Living with Kennedy is like living in a charming novel. She has the role of the lively young girl on an infinite adventure, and I can be anyone I want to be along side her.
This morning I was in Kennedy's bedroom while she was getting dressed for school. I sat on a brown leather chair made for a child and looked at the scenes set up on the floor. There was a doll on a couch across from a tv, surrounded by open dvd cases; she appeared to be watching a movie while eating popcorn. There was another doll hanging from a gymnastics bar, her long tangled hair barely above the mat. While I sat there anticipating Kennedy's outfit selection, I thought about what else I needed to get done before we walked out the door. I interrupted my own thoughts and I blurted out "Do you want to buy your lunch today or take your lunch box." I repeated myself several times in exchange for pure silence, as if I were asking the dolls in front of me.
Moments later, I heard her say softly from her closet, “Mom.”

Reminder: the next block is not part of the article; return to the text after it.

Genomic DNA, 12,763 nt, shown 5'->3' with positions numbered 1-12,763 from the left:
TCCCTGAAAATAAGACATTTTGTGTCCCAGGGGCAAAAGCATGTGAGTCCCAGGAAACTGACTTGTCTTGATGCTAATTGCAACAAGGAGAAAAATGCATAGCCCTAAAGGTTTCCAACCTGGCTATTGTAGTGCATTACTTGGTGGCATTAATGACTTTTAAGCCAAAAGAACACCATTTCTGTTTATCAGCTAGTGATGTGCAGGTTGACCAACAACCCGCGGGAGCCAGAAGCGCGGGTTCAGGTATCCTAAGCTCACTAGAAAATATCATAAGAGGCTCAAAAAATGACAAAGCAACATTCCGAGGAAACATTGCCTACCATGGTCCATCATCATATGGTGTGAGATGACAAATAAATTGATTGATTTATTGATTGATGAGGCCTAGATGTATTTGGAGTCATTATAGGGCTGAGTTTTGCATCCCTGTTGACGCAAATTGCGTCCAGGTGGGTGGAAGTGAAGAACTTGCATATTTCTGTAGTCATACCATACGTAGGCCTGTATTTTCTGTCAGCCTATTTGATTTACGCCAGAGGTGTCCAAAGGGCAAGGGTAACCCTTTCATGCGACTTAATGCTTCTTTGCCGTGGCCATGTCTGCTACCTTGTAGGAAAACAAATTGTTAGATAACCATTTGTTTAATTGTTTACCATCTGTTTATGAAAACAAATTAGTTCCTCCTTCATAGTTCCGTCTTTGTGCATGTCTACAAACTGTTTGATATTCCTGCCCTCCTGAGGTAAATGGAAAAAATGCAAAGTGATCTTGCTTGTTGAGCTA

“Yes, Kennedy.” I replied, now standing up so I could see her body in the door frame with a purple and pink striped shirt over her head but not yet over her arms.
“No Mom, look through here.” She said, and she moved to look through a slat on the side of her white bunk bed.
I found my way through the dolls and doll clothes to the opposite end of the bed from her. I crouched down and looked through the slat, across the white sheets printed with pink horses and through the other slat, where her bright blue eyes were focused on me.
“Oh Mom, I see a little cat next to you.” She said. I turned slightly to the left to see the tiniest little toy cat sitting on the bed right next to me. I smiled and faked a sneeze.
“Hey Kennedy, would you like to buy your lunch today or take a lunch box?” I asked again, but this time looking through the slats, as if there was nothing else in this world except my eyes and hers.
“I’ll take my lunch.” She said contently with a big smile.